924 F.2d 1
UNITED STATES, Appellee,
Stephen Joseph WALKER, Defendant, Appellant.
United States Court of Appeals,
Heard Oct. 3, 1990.
Decided Jan. 10, 1991.
Robert A. Levine, Portland, Me., by appointment of the Court, for defendant, appellant.
Margaret D. McGaughey, Asst. U.S. Atty., with whom Richard S. Cohen, U.S. Atty., and Paula D. Silsby, Portland, Me., Asst. U.S. Atty., were on brief for appellee.
Before SELYA, Circuit Judge, BOWNES, Senior Circuit Judge, and ATKINS,* Senior District Judge.
ATKINS, Senior District Judge.
Defendant Walker appeals from his conviction in the district court. Walker entered a conditional plea of guilty to a single-count indictment charging him with being a convicted felon in possession of a firearm, in violation of 18 U.S.C. Secs. 922(g)(1) and 924(a)(1). Walker's conditional plea of guilty was entered under an agreement with the government that Walker reserved the right to appeal the denial of his motions to suppress and dismiss. We affirm the denial of Walker's motion to suppress finding that the district court correctly applied the standards set forth in Terry v. Ohio, 392 U.S. 1, 88 S.Ct. 1868, 20 L.Ed.2d 889 (1968) and its progeny. We also affirm the denial of Walker's motion to dismiss finding that there was no violation of the Interstate Agreement on Detainers Act (hereinafter "IAD"). We affirm the conviction.
I. FACTS AND PROCEDURAL HISTORY
Early in the morning of August 19, 1987, Detective Sergeant Stephen Lyons (hereinafter "Officer Lyons"), a seven-year veteran of the Westbrook Police Department, was on patrol alone in a marked police cruiser on the north side of Westbrook, Maine. At approximately 2:30 a.m., Officer Lyons drove past C.R. Wood, a lumber and construction materials business and noticed a trailer and a cab detached from the trailer, in the C.R. Wood parking lot. The trailer appeared to be loaded with lumber and was parked near the back of the building in a dimly lit and wooded area. He became curious and decided to get a closer look, knowing there had been early morning break-ins in this area in the past, and also realizing that never in his four years patrolling this area had he ever seen an early morning delivery made at C.R. Wood.
As he drove closer to the C.R. Wood parking lot, Officer Lyons first saw a very tall heavyset man in blue jeans with a rather scruffy appearance sitting down facing the fence of the parking lot. Officer Lyons then noticed another man approximately five-feet nine inches tall moving in the cab. Knowing that burglars often operated in pairs with one diverting attention away from the area while the other perpetrates the crime, Officer Lyons became more apprehensive and decided to investigate. The presence of out-of-state license plates on the tractor-trailer heightened his suspicions and Officer Lyons sent a radio message to police headquarters communicating his intentions to stop two dubious men at C.R. Wood at this early hour of the morning.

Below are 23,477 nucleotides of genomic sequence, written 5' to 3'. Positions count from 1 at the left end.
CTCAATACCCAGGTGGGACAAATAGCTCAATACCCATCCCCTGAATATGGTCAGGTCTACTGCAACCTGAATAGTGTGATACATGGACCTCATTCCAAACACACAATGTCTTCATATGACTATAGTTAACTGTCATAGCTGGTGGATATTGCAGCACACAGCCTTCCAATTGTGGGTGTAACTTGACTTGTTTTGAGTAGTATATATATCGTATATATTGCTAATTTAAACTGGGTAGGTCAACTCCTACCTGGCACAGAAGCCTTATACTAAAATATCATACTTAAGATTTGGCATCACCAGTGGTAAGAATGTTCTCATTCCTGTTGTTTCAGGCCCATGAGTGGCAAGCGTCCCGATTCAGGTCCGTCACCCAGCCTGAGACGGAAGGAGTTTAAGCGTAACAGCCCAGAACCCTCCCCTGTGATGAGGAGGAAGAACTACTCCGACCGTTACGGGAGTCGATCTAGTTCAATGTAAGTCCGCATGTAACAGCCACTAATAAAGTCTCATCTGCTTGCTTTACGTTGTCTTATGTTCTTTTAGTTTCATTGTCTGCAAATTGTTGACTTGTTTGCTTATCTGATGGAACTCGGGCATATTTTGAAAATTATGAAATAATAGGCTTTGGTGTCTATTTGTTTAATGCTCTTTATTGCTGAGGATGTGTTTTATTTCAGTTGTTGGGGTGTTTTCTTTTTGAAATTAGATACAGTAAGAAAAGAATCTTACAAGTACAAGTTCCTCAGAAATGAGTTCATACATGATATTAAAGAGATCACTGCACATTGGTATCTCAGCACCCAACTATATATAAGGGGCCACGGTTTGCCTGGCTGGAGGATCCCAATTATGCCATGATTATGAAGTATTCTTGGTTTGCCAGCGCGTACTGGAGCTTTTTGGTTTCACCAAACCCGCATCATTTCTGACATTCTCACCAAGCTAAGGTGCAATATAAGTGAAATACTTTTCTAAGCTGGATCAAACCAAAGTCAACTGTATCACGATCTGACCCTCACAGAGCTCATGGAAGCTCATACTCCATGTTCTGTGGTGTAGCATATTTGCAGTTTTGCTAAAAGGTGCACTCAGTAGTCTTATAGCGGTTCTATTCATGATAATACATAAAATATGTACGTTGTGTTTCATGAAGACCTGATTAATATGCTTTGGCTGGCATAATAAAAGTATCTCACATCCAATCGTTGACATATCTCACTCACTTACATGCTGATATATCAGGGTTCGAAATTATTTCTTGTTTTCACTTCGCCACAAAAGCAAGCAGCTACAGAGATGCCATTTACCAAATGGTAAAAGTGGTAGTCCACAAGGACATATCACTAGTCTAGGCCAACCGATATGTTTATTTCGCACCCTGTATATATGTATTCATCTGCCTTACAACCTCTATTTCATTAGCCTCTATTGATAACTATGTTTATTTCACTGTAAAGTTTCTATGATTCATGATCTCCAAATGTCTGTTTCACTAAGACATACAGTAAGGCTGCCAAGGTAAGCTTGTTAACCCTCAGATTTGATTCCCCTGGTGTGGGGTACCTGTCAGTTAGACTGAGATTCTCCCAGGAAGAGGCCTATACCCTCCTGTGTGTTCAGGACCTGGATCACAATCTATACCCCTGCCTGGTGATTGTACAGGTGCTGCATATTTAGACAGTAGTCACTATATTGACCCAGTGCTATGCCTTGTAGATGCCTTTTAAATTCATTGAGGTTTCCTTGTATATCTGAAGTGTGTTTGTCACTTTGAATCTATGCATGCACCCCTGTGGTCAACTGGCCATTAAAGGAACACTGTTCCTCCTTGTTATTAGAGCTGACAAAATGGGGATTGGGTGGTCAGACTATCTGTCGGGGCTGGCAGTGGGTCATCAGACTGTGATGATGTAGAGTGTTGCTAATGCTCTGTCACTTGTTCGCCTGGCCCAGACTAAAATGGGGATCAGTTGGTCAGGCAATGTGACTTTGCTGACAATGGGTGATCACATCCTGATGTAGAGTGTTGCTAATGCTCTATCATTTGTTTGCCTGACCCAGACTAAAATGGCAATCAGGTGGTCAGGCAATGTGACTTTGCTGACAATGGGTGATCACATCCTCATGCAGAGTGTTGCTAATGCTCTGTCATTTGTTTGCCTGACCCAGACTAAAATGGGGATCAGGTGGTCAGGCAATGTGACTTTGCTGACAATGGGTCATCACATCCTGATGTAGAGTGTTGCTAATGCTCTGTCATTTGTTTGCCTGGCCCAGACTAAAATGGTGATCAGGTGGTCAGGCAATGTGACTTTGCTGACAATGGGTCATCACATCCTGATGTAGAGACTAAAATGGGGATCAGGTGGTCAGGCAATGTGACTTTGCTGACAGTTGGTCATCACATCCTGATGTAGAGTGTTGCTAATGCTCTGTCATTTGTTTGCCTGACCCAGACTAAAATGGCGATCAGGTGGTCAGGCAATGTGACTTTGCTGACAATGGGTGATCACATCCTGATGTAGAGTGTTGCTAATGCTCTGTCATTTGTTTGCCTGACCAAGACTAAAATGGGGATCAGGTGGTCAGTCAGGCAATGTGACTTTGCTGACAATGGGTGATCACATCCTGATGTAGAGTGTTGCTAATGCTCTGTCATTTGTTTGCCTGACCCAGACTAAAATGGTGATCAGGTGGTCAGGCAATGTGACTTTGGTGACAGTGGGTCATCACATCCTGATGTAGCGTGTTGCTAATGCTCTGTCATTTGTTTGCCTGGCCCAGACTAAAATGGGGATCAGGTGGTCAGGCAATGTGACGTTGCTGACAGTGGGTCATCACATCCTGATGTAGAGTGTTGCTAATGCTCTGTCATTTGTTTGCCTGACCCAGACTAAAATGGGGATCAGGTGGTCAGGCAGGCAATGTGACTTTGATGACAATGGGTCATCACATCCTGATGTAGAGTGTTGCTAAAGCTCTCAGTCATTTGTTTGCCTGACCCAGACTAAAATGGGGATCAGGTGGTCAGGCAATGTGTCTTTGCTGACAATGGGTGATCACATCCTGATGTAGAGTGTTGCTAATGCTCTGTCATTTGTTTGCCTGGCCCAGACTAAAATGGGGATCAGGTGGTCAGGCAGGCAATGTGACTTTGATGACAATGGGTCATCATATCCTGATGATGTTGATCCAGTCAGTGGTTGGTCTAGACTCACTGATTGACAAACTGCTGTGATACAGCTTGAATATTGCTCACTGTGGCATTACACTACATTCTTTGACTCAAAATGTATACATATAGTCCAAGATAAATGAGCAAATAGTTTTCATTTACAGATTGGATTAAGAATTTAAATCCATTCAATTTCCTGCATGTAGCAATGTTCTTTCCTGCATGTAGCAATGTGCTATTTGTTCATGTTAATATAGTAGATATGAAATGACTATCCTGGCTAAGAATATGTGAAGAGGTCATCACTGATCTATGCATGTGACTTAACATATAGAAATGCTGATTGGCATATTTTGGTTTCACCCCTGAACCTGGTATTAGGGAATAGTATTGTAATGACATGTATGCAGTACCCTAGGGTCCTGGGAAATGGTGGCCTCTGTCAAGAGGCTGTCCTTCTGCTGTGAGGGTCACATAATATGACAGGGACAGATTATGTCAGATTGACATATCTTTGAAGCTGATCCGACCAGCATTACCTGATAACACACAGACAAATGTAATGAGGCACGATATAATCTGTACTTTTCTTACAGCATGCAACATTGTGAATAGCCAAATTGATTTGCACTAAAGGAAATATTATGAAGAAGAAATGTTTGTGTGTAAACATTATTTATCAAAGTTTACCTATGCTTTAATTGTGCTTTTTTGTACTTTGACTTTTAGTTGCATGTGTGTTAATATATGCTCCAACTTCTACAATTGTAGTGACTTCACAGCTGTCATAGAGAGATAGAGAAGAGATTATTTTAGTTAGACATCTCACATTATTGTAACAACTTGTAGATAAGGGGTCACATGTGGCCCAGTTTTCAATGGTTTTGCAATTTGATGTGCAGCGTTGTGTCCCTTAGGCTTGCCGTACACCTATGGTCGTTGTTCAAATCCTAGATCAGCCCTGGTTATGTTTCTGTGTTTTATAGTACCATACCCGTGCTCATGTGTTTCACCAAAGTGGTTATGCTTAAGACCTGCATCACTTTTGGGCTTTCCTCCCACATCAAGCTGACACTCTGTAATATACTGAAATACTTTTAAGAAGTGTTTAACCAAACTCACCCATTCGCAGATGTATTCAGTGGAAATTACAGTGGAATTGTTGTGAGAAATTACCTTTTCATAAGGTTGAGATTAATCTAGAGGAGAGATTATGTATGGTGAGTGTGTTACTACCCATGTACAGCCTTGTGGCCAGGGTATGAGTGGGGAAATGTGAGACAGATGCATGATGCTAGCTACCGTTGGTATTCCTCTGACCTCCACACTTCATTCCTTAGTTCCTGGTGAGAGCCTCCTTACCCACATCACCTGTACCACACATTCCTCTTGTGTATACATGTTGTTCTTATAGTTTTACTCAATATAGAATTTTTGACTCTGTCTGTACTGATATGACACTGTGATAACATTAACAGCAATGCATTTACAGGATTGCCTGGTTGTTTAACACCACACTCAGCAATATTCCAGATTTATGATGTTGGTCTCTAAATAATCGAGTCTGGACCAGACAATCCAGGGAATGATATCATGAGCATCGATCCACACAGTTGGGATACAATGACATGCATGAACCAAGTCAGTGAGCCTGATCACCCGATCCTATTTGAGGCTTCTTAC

When Officer Lyons pulled up and parked in front of the cab, the large man, later identified as Walker, approached the police cruiser. The other man, later identified as Chrispman, climbed down from the cab and also approached. In response to Officer Lyons' questions as to what they were doing, one of the two men explained that they were delivering wood to C.R. Wood and since they arrived after closing time, they had to wait until the next morning to deliver the lumber. The two men had planned to sleep in their trailer cab which was equipped with a sleeping compartment.
Initially, Officer Lyons remained in his police cruiser as he questioned the two men. In response to Officer Lyons' request for documented proof of their purpose and identification, Walker produced his identification, while Chrispman told the Officer that he would get his, as he simultaneously began walking toward the cab. At this point Officer Lyons thought Chrispman was acting evasively by asking to return to the cab. The large size and unkempt appearance of Walker also increased the officer's concern for his safety and he told the two men that he was getting somewhat uneasy and was going to perform a frisk.
As the frisk was beginning, another officer arrived on the scene. During the frisk, a gun was found in Walker's right front shirt pocket. When it was later learned that Walker had prior felony convictions for armed robbery, he was charged with possession of a firearm by a convicted felon.B. Procedural History
The indictment against Walker was returned on February 15, 1989. On October 17, 1989, on the Government's petition, a writ of habeas corpus ad prosequendum was issued. On November 17, 1989, Walker appeared for arraignment before a Magistrate and he consented to be detained pending trial and was remanded to the Marshal's custody. On December 11, 1989, Walker filed a motion to extend the time for filing motions.
Walker's motion to suppress the gun was filed December 19, 1989 and a hearing before the Magistrate was held on January 16, 1990. The Magistrate issued a report on February 15, 1990 recommending that the motion to suppress be denied. The Magistrate found that the weapon was discovered as a result of a stop and frisk based on articulable suspicion. On February 23, 1990, Walker filed objections to the Magistrate's proposed recommendation. The district court entered an order on March 30, 1990 adopting the Magistrate's recommendation after making a de novo determination. The district court denied the motion to suppress finding no further proceedings necessary.